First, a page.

I hear a lot about “rights;” this is a “right” or that is a “right” or ought to be a “right”. So what is a “right” anyway? Walter E. Williams, in the following video, makes the distinction between a right and a wish. Many people today seem to get the two confused.
Our founders believed that rights came from God, as part of our humanity, not from government. “That we are endowed by our Creator with certain unalienable rights,” penned Thomas Jefferson in the Declaration of Independence, “among which are Life, Liberty, and the Pursuit of Happiness.” Thus, government did not grant rights, for what a government can give, a government can also take away.
Judge Andrew Napolitano agrees, writing that “a right is a gift from God that extends from our humanity.” Fulton Huxtable, writing for the Free Republic puts it as “the sovereignty to act without the permission of others,” noting that it is universal; that it “applies to all men, not just to a few.”
The first ten amendments to the Constitution, also known as the Bill of Rights, enumerate some of the basic rights of Americans. Their existence was a condition of ratification demanded by the “Anti-Federalists” who feared that the Constitution, which contained very few explicitly guaranteed individual rights, threatened personal liberties. Thomas Jefferson, in a letter to James Madison, complained that the omission of a bill of rights was a major flaw in its design, noting that “A bill of rights is what the people are entitled to against every government on earth.”
For his part, Madison was skeptical of the value of adding such a list, which he referred to as a “parchment barrier,” noting that such bills had never worked at the state level. He believed liberty was protected through the division of powers, and by specifically enumerating what things the federal government was allowed to do. Indeed, in Federalist #45, Madison stated: “The powers delegated by the proposed Constitution to the federal government are few and defined. Those which are to remain in the State governments are numerous and indefinite.”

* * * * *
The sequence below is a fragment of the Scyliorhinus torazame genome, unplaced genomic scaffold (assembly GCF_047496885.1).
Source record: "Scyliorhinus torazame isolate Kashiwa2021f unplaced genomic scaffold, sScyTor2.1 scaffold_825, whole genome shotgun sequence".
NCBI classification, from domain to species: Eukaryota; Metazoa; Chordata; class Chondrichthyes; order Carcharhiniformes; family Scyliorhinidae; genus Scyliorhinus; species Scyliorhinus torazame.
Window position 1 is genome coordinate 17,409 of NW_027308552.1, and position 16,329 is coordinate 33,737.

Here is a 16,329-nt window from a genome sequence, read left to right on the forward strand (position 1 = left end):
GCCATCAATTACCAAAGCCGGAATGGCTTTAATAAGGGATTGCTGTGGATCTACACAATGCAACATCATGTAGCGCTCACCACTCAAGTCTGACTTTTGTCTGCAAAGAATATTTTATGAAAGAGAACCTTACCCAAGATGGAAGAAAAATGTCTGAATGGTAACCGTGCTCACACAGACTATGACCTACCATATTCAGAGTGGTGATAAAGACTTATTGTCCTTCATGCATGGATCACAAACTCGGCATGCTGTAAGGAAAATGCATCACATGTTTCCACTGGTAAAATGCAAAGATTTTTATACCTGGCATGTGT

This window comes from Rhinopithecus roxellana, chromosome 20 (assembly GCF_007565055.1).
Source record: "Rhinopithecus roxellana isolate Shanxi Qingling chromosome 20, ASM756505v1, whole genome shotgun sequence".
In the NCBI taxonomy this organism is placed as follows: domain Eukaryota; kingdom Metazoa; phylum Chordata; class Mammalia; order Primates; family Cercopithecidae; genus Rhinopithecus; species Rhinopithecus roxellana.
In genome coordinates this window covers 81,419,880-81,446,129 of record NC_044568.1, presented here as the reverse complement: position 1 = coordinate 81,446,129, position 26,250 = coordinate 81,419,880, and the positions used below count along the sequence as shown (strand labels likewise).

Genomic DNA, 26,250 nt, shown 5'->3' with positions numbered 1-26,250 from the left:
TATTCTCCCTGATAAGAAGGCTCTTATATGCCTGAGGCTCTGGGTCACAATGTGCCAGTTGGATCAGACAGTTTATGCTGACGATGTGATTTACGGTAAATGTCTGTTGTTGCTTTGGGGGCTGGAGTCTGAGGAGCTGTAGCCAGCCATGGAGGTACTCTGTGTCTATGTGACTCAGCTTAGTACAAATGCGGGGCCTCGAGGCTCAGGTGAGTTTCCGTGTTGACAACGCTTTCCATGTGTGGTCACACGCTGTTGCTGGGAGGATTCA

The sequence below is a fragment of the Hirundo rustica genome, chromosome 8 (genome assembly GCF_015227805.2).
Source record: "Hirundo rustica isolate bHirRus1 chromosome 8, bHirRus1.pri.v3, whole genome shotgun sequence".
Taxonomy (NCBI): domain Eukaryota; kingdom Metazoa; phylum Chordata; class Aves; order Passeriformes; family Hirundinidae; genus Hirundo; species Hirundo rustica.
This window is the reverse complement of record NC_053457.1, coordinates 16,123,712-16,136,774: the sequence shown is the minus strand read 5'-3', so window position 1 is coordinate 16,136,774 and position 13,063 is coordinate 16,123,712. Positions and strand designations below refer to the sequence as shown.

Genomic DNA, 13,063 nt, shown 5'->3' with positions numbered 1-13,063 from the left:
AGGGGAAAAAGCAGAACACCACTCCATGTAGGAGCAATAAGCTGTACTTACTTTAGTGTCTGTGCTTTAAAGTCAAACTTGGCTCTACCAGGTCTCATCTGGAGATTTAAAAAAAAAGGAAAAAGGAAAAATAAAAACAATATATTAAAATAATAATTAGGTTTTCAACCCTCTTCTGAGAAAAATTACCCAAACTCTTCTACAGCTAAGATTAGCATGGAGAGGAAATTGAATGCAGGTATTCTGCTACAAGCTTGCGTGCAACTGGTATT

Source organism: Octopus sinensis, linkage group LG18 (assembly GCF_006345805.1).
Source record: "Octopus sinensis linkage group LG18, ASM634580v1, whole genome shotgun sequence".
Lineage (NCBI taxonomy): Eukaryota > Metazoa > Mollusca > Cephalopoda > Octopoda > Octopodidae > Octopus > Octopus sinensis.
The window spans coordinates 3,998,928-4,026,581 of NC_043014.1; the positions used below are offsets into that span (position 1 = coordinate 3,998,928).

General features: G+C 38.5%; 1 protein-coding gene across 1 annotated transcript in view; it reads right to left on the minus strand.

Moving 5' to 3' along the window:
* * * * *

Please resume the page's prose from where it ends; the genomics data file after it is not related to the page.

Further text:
Madison and others feared that listing specific rights would imply that only those rights were protected and that the government would feel free to encroach in areas not specifically mentioned. For this reason, the ninth amendment, “The enumeration in the Constitution, of certain rights, shall not be construed to deny or disparage others retained by the people,” was added.
Whether one believes, as did Jefferson, that there are unalienable rights that accrue to us as a condition of our humanity or not, the fact of the matter is that now, as throughout history, “rights” truly are determined by governments; “die gedanken” might truly be “frei,” but it is governments that determine our fate here on earth. You can have free thoughts in a concentration camp, but you are still in the concentration camp. Thus it is here in the United States of America, as it is on every country on the face of the planet.
Which brings me to two rights “guaranteed” to us here in the United States; the right to keep and bear arms, granted to us in the second amendment to the constitution and the right to an abortion, granted by the US Supreme Court courtesy of their ruling in Roe v Wade. It is instructive to look at these two because they not only illustrate the polarization in this country between the right and the left, but also illustrate what are to me, extreme examples of how “rights” are and can be treated in this country, and how the government can go about protecting or trampling our “rights”.